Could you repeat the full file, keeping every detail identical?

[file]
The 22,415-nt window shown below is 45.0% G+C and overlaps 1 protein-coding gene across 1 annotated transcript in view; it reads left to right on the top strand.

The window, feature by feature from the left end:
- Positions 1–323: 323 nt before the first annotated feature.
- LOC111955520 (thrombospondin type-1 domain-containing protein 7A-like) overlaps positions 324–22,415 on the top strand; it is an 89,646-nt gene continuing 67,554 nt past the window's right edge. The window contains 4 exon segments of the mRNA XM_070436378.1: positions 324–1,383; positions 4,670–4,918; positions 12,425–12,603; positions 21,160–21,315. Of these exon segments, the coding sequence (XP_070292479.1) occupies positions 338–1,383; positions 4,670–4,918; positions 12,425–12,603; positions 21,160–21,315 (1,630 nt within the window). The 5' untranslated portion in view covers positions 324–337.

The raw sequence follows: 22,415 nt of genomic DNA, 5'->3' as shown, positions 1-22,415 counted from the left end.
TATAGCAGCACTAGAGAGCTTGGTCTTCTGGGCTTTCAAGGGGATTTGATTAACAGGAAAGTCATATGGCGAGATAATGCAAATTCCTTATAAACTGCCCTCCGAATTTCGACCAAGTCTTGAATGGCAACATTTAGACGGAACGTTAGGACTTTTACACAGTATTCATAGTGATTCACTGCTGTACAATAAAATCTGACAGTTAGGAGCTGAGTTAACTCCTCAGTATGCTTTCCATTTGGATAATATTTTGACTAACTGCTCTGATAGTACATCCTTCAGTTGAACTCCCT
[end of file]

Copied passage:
The 22,415-nt window shown below is 45.0% G+C and overlaps 1 protein-coding gene across 1 annotated transcript in view; it reads left to right on the top strand.

The window, feature by feature from the left end:
- Positions 1–323: 323 nt before the first annotated feature.
- LOC111955520 (thrombospondin type-1 domain-containing protein 7A-like) overlaps positions 324–22,415 on the top strand; it is an 89,646-nt gene continuing 67,554 nt past the window's right edge. The window contains 4 exon segments of the mRNA XM_070436378.1: positions 324–1,383; positions 4,670–4,918; positions 12,425–12,603; positions 21,160–21,315. Of these exon segments, the coding sequence (XP_070292479.1) occupies positions 338–1,383; positions 4,670–4,918; positions 12,425–12,603; positions 21,160–21,315 (1,630 nt within the window). The 5' untranslated portion in view covers positions 324–337.

The raw sequence follows: 22,415 nt of genomic DNA, 5'->3' as shown, positions 1-22,415 counted from the left end.
TATAGCAGCACTAGAGAGCTTGGTCTTCTGGGCTTTCAAGGGGATTTGATTAACAGGAAAGTCATATGGCGAGATAATGCAAATTCCTTATAAACTGCCCTCCGAATTTCGACCAAGTCTTGAATGGCAACATTTAGACGGAACGTTAGGACTTTTACACAGTATTCATAGTGATTCACTGCTGTACAATAAAATCTGACAGTTAGGAGCTGAGTTAACTCCTCAGTATGCTTTCCATTTGGATAATATTTTGACTAACTGCTCTGATAGTACATCCTTCAGTTGAACTCCCT